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Let's say there is a C program that simply takes a string argv[1] and uses sprintf to copy it in a finite buffer. Classic stack buffer overflow. Let's even say the program is more complicated, allowing for techniques like ROP.

But then it's compiled with a stack canary/security cookie, and run on an OS using ASLR and DEP.

Does not the chance to then execute arbitrary shellcode approach 0?

  • It gets harder, but not impossible This question discusses getting past a canary. ROP, which you mention is a way to get past DEP. ASLR is another difficulty, but can be brute-forced on a 32-bit system, and there are other weaknesses. – paj28 Sep 7 '14 at 20:45
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It depends.

DEP blocks you from just doing a jump to esp and executing code there. ASLR is your major important thing to bypass here.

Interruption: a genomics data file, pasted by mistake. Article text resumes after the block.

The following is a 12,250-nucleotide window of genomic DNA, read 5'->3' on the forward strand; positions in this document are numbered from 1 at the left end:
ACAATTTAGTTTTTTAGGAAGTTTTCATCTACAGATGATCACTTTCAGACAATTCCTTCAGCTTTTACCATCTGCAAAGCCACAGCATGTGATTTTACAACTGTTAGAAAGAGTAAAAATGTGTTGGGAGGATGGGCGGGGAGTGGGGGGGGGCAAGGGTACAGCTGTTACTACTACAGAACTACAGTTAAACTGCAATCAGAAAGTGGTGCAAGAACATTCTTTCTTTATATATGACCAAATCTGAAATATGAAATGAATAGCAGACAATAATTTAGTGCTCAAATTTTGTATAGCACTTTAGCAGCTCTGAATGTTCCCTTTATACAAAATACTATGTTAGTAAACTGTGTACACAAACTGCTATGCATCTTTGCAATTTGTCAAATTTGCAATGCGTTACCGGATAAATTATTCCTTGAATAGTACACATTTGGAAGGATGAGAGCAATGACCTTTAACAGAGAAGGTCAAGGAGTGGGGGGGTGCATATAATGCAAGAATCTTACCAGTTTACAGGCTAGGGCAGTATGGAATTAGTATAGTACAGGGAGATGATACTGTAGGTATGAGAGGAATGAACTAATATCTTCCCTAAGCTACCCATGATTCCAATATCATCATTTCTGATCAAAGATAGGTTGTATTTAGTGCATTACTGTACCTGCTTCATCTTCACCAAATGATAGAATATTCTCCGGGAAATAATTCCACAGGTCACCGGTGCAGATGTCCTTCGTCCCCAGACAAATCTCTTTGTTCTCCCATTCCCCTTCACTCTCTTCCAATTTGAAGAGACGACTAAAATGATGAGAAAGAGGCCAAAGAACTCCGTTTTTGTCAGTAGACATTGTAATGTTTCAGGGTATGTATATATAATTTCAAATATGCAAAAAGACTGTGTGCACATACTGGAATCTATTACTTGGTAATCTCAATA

There are a number of ways that you might be able to do this:

  • Modules loaded into the process which don't have ASLR enabled. There are a bunch of ways this might happen:
    • DLLs that are a part of your application which were compiled without the ASLR flag.
    • Injected as part of the AppInit DLLs.
    • Injected by 3rd party applications, e.g. anti-virus or something like xfire / Fraps.
    • Shell handlers loaded alongside shdoclc.dll when you use the standard file dialogs.
  • Fixed-address allocations (e.g. VirtualAlloc with the lpAddress parameter set)
  • Secondary vulnerabilities that allow for memory disclosure or pointer disclosure may be useful in building up an idea of where things are in memory.
  • Corrupting the stack in some way that triggers a secondary issue, e.g. heap corruption. This could then open up other exploitation avenues, using tricks such as heap spraying, heap feng-shui, JIT spraying, etc.

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